It looks like I'm not alone anymore. There are more free thinking women like me. I'd like to introduce you to one such. My good friend Ipsita. A superwoman who juggles many roles successfully - professional par excellence, full time mom and of course a shoulder to cry on when the need arises. Among her many talents are those of writing. She has amazing clarity of thought, superb articulation and impressive command over the English language. 

So here's my first guest post by Ipsita. 


It’s not about the movie, silly

To be fair, Deepak, my husband takes me to a movie about ninety percent of the times that I want to. He peacefully works on his blackberry whether it is Kahani or Barfi, occasionally quipping gems like Agent Vinod should have been titled Travel Agent Vinod! I sometimes suspect that he enjoys two interrupted hours with the love of his life, blackberry.

Yet, my decision to go and watch English Vinglish alone elicited strange responses from within me that questioned the basic foundation of marriage and the idea of companionship.

Jaadoo, my seven year old son, had told me in no uncertain terms that movies gave him headaches. Deepak was in some strange part of the world, that I thought only Herge’ would be interested in as a nice setting for a Tintin adventure. I do not have too many friends and my best friend was preoccupied. So, I decided to go for the movie alone. I don’t know if that was the only option or the most obvious one.

I got ready and went to the theatre for the 10 a.m. show, timing it in a way that Jaadoo’s routine was not disturbed. As I drove through Road no 2, Banjara Hills, I caught a glimpse of fellow carwalas- serious, business like, no nonsense. Many appeared to be deeply engaged in serious conversation in their empty cars - bluetooth of course ! Unlike me, they all had a sense, well ok, a look of purpose in their demeanour.  I felt a little, (borrowing from Punjabi) ‘wela’ - one who has nothing to do. Whatever the statistics have to say about unemployment rates in India, not too many people are so jobless as to watch a morning show on a weekday.…but I felt happy and free and I how loved that feeling.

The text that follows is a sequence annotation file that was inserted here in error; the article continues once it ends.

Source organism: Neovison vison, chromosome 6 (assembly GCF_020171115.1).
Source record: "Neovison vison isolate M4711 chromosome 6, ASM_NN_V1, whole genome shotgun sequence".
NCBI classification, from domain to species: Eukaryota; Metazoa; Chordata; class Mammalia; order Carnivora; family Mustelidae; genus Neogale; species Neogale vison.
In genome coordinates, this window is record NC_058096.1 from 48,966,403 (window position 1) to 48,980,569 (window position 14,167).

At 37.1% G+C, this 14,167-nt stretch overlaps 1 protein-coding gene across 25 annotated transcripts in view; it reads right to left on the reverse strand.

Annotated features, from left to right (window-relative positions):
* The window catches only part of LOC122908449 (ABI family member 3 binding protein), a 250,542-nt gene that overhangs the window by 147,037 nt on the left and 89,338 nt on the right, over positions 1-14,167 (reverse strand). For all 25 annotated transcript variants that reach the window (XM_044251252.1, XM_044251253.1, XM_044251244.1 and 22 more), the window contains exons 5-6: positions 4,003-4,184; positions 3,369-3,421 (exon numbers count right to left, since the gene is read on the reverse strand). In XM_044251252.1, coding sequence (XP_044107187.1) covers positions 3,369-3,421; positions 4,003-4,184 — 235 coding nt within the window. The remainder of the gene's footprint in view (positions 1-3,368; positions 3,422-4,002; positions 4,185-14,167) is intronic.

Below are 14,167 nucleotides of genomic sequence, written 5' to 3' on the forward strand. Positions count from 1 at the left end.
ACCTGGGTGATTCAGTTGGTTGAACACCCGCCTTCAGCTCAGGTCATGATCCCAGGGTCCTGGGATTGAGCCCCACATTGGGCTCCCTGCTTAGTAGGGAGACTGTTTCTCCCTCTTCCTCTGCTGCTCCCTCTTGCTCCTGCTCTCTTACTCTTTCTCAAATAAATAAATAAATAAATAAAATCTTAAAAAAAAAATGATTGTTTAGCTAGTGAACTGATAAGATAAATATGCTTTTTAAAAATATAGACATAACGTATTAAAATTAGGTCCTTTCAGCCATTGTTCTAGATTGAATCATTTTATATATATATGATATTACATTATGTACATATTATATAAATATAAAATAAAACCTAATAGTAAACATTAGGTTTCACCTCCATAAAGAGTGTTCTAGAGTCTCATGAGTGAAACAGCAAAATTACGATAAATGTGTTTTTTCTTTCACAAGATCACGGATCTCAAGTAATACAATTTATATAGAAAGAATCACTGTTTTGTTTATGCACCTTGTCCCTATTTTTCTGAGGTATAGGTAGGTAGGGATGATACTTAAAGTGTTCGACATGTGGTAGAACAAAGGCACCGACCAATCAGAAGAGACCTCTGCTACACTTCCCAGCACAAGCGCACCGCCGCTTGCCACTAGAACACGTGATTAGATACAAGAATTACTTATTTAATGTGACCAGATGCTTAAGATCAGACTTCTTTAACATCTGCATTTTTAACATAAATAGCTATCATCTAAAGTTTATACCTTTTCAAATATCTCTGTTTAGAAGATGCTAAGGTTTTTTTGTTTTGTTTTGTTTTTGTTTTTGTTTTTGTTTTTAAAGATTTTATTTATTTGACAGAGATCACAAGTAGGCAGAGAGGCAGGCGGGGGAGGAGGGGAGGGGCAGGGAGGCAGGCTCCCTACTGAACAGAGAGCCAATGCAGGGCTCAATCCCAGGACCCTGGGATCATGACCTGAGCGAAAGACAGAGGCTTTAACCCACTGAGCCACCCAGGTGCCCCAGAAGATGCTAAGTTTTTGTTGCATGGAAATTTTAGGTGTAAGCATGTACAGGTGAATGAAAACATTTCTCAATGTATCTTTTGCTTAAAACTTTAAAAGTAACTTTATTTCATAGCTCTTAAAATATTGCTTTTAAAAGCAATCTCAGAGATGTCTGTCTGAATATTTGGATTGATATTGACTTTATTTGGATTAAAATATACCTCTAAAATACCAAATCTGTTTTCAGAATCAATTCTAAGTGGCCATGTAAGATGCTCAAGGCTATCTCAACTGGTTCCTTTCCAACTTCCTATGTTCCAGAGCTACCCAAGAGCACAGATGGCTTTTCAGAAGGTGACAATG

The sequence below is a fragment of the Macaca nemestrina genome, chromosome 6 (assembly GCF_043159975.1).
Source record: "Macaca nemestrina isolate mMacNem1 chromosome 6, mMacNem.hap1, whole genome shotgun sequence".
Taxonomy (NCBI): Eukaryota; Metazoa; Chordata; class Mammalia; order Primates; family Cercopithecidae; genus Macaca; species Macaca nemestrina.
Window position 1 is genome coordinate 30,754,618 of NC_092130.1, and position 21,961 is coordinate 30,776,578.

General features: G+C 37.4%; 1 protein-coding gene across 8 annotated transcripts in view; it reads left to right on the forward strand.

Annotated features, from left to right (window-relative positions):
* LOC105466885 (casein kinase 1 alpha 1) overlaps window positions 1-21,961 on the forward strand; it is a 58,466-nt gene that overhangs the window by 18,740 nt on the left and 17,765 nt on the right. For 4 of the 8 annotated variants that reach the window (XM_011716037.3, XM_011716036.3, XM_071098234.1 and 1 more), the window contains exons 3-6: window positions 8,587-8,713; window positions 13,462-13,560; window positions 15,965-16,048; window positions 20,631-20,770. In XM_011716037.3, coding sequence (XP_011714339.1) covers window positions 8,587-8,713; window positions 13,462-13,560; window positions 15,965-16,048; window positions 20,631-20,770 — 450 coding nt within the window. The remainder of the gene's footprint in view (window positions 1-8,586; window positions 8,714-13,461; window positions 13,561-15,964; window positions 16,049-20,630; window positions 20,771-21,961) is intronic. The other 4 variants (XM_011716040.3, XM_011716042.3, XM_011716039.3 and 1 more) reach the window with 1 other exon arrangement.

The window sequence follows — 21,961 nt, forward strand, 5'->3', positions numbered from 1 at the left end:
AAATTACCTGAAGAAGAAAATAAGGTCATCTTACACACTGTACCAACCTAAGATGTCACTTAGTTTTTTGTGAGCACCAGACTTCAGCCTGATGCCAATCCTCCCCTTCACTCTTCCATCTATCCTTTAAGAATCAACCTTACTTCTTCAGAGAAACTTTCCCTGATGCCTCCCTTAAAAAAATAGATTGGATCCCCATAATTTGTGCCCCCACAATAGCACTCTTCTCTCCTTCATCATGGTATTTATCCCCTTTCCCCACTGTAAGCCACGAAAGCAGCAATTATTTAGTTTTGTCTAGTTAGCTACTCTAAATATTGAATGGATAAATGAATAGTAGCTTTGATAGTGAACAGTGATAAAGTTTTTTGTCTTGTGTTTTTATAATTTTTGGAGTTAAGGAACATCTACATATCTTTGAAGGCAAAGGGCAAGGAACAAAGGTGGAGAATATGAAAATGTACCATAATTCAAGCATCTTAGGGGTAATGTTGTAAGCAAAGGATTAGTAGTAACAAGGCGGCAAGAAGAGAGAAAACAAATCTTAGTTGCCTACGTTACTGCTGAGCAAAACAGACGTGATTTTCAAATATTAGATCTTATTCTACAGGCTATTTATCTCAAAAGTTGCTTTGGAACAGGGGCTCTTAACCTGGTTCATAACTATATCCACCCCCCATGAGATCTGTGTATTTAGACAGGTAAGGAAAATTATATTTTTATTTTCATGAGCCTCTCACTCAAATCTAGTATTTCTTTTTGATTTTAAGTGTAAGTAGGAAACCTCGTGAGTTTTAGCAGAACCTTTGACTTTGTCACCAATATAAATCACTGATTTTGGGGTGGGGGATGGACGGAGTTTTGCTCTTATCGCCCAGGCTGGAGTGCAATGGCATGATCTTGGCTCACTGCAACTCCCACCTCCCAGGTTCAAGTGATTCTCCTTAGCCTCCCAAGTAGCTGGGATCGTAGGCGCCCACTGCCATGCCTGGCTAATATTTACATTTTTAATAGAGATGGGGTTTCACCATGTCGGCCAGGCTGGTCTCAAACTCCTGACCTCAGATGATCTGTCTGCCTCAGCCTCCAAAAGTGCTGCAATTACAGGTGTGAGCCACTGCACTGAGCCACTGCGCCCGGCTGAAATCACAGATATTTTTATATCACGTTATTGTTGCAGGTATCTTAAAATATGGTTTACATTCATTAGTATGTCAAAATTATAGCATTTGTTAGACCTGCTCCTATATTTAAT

At the theatre, it was a smooth run, first in the short queue, easily available tickets. No surprise there. Lazily picked up a cup of cappuccino.  My fellow movie watchers could be broadly classified into three categories - college types making the most of their new found independence of bunking classes and giving a damn; lovers who sought two hours of privacy and comfort; housewives, kitty party types who kept gushing over Sridevi’s saree  and commenting on her botox.  In this crowd, I was neither here nor there. But it did not matter, really.

This feeling- that ‘it really does not matter’ was so liberating. When I first thought about it, this innocuous idea was met with resistance from strings in my own head that got pulled in various directions. I had grown up ‘knowing’ that eating fuchkas (golgapps, panipuri) and watching movies –cannot be done alone. Given this, does this state of ‘having to watch a movie alone’ have deeper implications?  Does it symbolise an assertion of independence. Or does it mean that I have given up on the idea of finding companionship? Does it mean that I am lonely, forlorn? Something inside me tells me, Easy, Madam,  Easy, remember the ad from the 80s?

Well, the answer is a both Yes and No. Finally and fundamentally, we are all on our own. Depending on others, however close, for happiness is an invitation to disappointment. Making others responsible or rather accountable for our happiness is just not fair. Why weigh them down with our expectations? In this particular case, why hold on to reluctant companionship by dragging a tired and an unwilling family to a theatre.  

Finally, ‘movie alone’ was an experience in guilt-free self-indulging. Not having to think - is the child getting tired? Is the husband getting bored?  And it was quite liberating - glances trying to ascertain if it was a case of ‘boyfriend not turning up’ - notwithstanding.

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Who Is The Fairest Of Them All?


Over lunch with friends this afternoon, we got to talking about our favourite books. Naturally, I stated mine as Pride and Prejudice, that enduring classic by Jane Austen. 

The first time I read Pride and Prejudice, I was just 8 or 9  years old. It was an abridged, illustrated version which helped me form mental images of the protagonists. A few years on, I discovered the original book in my father's bookshelf. There was no looking back after that. To say that I've read the novel a thousand times is an understatement. Each time I read it, I like it a bit more - if that is possible.